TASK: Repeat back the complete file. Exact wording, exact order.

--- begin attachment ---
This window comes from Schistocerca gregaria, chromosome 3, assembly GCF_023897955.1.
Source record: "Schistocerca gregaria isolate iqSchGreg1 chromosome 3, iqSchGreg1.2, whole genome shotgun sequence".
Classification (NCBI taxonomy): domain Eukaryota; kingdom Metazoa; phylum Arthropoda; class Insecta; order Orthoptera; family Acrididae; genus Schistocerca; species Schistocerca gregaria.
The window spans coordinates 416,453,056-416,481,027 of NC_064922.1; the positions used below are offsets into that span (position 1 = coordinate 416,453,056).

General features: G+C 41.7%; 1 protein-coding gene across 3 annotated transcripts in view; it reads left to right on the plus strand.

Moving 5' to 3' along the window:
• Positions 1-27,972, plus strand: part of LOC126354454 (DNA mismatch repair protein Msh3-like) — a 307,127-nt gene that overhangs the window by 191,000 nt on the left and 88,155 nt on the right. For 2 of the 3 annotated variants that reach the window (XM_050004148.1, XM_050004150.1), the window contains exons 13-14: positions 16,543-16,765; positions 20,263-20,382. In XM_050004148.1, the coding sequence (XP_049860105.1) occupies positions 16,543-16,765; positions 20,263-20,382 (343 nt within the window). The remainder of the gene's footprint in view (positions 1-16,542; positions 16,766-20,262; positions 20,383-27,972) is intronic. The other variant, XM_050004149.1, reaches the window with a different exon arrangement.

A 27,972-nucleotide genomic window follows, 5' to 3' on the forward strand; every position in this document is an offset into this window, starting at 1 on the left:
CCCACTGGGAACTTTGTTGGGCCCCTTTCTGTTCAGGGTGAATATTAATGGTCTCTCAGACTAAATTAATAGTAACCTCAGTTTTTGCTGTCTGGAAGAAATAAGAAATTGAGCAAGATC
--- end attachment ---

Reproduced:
This window comes from Schistocerca gregaria, chromosome 3, assembly GCF_023897955.1.
Source record: "Schistocerca gregaria isolate iqSchGreg1 chromosome 3, iqSchGreg1.2, whole genome shotgun sequence".
Classification (NCBI taxonomy): domain Eukaryota; kingdom Metazoa; phylum Arthropoda; class Insecta; order Orthoptera; family Acrididae; genus Schistocerca; species Schistocerca gregaria.
The window spans coordinates 416,453,056-416,481,027 of NC_064922.1; the positions used below are offsets into that span (position 1 = coordinate 416,453,056).

General features: G+C 41.7%; 1 protein-coding gene across 3 annotated transcripts in view; it reads left to right on the plus strand.

Moving 5' to 3' along the window:
• Positions 1-27,972, plus strand: part of LOC126354454 (DNA mismatch repair protein Msh3-like) — a 307,127-nt gene that overhangs the window by 191,000 nt on the left and 88,155 nt on the right. For 2 of the 3 annotated variants that reach the window (XM_050004148.1, XM_050004150.1), the window contains exons 13-14: positions 16,543-16,765; positions 20,263-20,382. In XM_050004148.1, the coding sequence (XP_049860105.1) occupies positions 16,543-16,765; positions 20,263-20,382 (343 nt within the window). The remainder of the gene's footprint in view (positions 1-16,542; positions 16,766-20,262; positions 20,383-27,972) is intronic. The other variant, XM_050004149.1, reaches the window with a different exon arrangement.

A 27,972-nucleotide genomic window follows, 5' to 3' on the forward strand; every position in this document is an offset into this window, starting at 1 on the left:
CCCACTGGGAACTTTGTTGGGCCCCTTTCTGTTCAGGGTGAATATTAATGGTCTCTCAGACTAAATTAATAGTAACCTCAGTTTTTGCTGTCTGGAAGAAATAAGAAATTGAGCAAGATC